• Me too! The arm data with release times and throw velocities is something I’m looking very forward to. It won’t matter as far as averages are concerned because on some plays, a player may not care to release the ball as quickly as possible and as hard has possible. Around the margins though, on the toughest chances? Gold mine!

  2. I read that article. I knew it was only a matter of time before you came across it. This is all well and good but the very little to no offense is something that’s gonna bother me for a long time. Now, speed is good with the stolen bases and the defensive runs saved and, now, this catch probability/5 star plays, but I just can’t get fully on board of a guy who’s game includes very little offense. I never have liked these types of players who’re all about speed and hardly any offense. Now, if there was a plyr that had both good offense and speed, that’d be a plyr I could appreciate. Still, even then, I’m not gonna give that or any plyr my undying love & devotion anymore. I just don’t think Hamilton is gonna be much more than a .260-ish hitter throughout his career. That’s ok, I guess, but not to the level I would like to see. Maybe, he’ll prove me wrong though and become a .280, .290+ hitter. If he does then maybe I’ll appreciate him more.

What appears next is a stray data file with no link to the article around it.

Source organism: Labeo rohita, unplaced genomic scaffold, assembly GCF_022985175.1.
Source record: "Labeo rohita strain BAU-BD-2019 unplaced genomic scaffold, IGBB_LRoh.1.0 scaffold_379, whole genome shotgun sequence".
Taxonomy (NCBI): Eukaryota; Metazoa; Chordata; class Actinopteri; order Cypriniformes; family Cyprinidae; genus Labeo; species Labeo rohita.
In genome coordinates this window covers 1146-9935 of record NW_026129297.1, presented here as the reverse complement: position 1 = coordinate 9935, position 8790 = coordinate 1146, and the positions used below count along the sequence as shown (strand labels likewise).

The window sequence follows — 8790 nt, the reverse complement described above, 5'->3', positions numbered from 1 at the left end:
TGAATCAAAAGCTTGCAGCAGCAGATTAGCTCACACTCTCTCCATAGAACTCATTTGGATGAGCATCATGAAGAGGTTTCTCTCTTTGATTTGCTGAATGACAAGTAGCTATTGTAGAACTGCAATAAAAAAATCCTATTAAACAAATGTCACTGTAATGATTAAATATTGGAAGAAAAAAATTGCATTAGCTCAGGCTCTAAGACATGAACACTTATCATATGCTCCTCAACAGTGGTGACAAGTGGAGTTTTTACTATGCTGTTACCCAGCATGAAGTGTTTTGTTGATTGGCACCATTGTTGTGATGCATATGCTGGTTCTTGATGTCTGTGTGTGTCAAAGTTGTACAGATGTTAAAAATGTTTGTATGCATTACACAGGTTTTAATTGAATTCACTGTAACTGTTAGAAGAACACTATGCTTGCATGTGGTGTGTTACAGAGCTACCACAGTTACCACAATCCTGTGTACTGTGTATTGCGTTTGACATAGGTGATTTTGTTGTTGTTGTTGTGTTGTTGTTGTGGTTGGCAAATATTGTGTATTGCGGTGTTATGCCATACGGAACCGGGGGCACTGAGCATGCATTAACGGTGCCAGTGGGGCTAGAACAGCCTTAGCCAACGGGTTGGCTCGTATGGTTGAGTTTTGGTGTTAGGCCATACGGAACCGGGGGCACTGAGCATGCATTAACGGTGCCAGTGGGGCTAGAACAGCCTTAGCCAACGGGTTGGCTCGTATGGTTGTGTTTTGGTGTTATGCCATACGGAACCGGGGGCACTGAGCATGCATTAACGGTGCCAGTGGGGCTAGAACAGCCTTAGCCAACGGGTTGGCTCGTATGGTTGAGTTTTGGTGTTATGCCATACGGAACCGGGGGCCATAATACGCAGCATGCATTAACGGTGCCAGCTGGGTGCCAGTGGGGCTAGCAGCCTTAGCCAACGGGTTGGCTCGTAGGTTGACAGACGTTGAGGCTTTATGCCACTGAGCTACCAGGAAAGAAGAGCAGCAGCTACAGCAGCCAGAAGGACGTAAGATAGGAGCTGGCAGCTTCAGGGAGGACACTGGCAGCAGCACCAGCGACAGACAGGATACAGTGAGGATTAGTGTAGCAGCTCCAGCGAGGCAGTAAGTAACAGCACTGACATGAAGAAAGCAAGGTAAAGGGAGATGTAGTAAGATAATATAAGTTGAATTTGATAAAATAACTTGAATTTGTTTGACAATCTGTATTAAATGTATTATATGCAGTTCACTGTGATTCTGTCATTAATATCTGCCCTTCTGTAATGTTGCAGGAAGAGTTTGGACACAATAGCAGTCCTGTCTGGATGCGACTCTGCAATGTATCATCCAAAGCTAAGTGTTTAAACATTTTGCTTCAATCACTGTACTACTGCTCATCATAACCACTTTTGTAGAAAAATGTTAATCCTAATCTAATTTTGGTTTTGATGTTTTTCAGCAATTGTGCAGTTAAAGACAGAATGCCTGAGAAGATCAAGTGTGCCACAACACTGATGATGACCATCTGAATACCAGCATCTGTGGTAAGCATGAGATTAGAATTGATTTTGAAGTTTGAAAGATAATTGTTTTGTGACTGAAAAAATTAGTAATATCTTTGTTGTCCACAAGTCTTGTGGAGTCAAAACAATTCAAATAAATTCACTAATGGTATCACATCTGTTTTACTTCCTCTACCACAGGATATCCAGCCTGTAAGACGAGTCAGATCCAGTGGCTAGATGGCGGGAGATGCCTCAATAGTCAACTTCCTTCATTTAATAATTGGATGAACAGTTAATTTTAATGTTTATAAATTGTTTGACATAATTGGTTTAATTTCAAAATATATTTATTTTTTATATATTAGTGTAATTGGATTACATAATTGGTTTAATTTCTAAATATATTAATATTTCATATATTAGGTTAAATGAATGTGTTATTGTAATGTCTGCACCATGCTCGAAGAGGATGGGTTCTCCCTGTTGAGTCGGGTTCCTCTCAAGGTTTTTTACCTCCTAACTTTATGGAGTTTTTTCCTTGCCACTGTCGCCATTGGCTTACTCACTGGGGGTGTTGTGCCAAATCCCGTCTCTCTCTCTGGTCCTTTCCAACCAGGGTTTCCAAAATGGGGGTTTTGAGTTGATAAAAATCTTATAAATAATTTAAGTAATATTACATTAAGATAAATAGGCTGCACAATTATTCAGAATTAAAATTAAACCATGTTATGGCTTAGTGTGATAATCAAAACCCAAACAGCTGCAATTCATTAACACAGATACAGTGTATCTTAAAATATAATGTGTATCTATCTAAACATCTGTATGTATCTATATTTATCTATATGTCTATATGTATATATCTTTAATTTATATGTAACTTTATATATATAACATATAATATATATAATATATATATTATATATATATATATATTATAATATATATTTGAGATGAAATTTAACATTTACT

• I run saved on defense is the equivalent of a run produced on offense. He is one of (if not arguably the #1) top denfensive outfielders in the MLB.

      And BA only tells a portion of the story. If he can maintain a .325+ OBP, I don’t care how he does it.

      • brmreturns, I ain’t gonna be able to myself, but, why don’t you or someone conduct a season long experiment for Hamilton. Here’s the experiment: Keep track of how many runs Hamilton saves and compare that to how many runs (RBI’s) he produces at the plate. See, according to your theory, Hamilton should produce the same amount of runs he “saves” or “takes away” on defense. I’m being for real here…I’d be very interested in the results and what exactly they would mean.